reference : Precipitation and primary health care visits for gastrointestinal illness in Gothenburg, Sweden

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/reference/78a7d4c7-a6f8-4929-9f5f-de9a04239262
Bibliographic fields
reftype Journal Article
Abstract Background The river Göta Älv is a source of freshwater for the City of Gothenburg, Sweden, and we recently identified a clear influence of upstream precipitation on concentrations of indicator bacteria in the river water, as well as an association with the daily number of phone calls to the nurse advice line related to acute gastrointestinal illnesses (AGI calls). This study aimed to examine visits to primary health-care centers owing to similar symptoms (AGI visits) in the same area, to explore associations with precipitation, and to compare variability in AGI visits and AGI calls. Methods We obtained data covering six years (2007–2012) of daily AGI visits and studied their association with prior precipitation (0–28 days) using a distributed lag nonlinear Poisson regression model, adjusting for seasonal patterns and covariates. In addition, we studied the effects of prolonged wet and dry weather on AGI visits. We analyzed lagged short-term relations between AGI visits and AGI calls, and we studied differences in their seasonal patterns using a binomial regression model. Results The study period saw a total of 17,030 AGI visits, and the number of daily visits decreased on days when precipitation occurred. However, prolonged wet weather was associated with an elevated number of AGI visits. Differences in seasonality patterns were observed between AGI visits and AGI calls, as visits were relatively less frequent during winter and relatively more frequent in August, and only weak short-term relations were found. Conclusion AGI visits and AGI calls seems to partly reflect different types of AGI illnesses, and the patients’ choice of medical contact (in-person visits versus phone calls) appears to depend on current weather conditions. An association between prolonged wet weather and increased AGI visits supports the hypothesis that the drinking water is related to an increased risk of AGI illnesses.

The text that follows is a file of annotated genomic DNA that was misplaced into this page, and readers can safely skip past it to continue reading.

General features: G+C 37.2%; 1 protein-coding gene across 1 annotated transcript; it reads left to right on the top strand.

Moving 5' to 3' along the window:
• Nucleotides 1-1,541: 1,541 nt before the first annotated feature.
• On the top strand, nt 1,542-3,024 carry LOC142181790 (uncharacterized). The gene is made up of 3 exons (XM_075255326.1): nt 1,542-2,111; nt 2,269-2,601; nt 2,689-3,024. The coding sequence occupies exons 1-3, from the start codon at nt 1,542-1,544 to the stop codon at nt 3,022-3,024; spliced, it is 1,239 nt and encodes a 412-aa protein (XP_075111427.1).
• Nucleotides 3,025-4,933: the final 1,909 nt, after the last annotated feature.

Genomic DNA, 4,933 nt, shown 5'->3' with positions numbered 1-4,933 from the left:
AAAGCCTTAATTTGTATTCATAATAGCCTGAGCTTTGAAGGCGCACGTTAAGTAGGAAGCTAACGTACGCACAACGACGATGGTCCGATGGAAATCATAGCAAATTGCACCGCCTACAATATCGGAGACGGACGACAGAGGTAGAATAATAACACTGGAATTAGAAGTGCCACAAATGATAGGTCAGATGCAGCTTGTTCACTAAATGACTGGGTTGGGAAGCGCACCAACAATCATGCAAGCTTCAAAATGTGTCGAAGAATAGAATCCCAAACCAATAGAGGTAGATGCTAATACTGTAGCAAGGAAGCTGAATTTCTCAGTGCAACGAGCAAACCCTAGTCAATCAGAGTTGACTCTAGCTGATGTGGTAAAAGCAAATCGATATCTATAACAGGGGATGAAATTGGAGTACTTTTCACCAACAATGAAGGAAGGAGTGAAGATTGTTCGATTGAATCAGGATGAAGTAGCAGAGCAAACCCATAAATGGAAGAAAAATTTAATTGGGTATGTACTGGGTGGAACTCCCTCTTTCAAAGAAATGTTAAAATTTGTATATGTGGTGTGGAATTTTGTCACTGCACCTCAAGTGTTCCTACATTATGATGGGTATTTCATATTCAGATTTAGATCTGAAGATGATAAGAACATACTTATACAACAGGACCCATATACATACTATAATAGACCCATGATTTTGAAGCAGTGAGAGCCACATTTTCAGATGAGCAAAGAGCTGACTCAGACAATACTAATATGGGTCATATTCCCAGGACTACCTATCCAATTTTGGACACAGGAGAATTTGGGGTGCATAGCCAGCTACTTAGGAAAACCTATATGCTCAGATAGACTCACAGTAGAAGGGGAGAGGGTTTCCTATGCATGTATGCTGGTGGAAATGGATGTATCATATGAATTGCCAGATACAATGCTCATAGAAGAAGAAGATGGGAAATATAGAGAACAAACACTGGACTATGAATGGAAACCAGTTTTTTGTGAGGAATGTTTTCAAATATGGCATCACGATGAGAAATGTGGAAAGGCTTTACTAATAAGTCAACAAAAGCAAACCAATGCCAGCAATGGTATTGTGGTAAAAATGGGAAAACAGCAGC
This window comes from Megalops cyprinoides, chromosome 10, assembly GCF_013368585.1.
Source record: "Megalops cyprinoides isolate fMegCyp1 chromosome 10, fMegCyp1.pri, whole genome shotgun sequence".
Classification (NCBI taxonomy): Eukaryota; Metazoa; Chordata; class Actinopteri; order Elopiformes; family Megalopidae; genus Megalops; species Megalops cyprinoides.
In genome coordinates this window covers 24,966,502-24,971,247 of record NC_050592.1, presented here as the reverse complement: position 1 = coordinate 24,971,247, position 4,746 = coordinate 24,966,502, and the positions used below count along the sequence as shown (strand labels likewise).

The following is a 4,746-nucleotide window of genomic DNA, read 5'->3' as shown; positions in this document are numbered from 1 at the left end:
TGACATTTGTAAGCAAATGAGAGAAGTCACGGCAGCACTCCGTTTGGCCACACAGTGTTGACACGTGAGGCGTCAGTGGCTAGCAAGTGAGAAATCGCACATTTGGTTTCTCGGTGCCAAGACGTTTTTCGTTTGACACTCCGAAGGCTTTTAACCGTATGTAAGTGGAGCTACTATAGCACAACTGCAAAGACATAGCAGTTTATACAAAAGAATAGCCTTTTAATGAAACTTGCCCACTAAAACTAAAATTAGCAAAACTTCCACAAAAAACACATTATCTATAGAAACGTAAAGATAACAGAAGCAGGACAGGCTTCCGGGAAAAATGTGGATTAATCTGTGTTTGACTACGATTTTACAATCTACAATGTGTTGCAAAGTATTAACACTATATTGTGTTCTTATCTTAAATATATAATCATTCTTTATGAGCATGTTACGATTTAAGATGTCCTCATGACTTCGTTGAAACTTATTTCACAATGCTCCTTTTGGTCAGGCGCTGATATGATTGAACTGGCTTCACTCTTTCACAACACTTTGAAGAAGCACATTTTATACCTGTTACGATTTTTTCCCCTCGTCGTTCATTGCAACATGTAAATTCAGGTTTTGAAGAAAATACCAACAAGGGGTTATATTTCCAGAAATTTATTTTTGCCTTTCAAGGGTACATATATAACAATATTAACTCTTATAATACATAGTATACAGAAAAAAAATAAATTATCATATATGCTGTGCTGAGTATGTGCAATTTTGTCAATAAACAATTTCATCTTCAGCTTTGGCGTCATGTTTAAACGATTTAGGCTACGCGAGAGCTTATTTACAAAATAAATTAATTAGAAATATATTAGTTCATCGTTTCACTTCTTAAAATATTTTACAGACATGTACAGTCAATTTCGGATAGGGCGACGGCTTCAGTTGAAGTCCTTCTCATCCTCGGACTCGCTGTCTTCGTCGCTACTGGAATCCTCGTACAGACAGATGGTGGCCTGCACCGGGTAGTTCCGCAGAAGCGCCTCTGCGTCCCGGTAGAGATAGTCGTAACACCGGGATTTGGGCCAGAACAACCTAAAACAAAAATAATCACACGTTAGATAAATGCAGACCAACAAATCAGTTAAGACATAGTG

Author Tornevi, Andreas; Barregård, Lars; Forsberg, Bertil
DOI 10.1371/journal.pone.0128487
Issue 5
Journal PLOS ONE
Pages e0128487
Publisher Public Library of Science
Title Precipitation and primary health care visits for gastrointestinal illness in Gothenburg, Sweden
Volume 10
Year 2015
Bibliographic identifiers
_record_number 24085
_uuid 78a7d4c7-a6f8-4929-9f5f-de9a04239262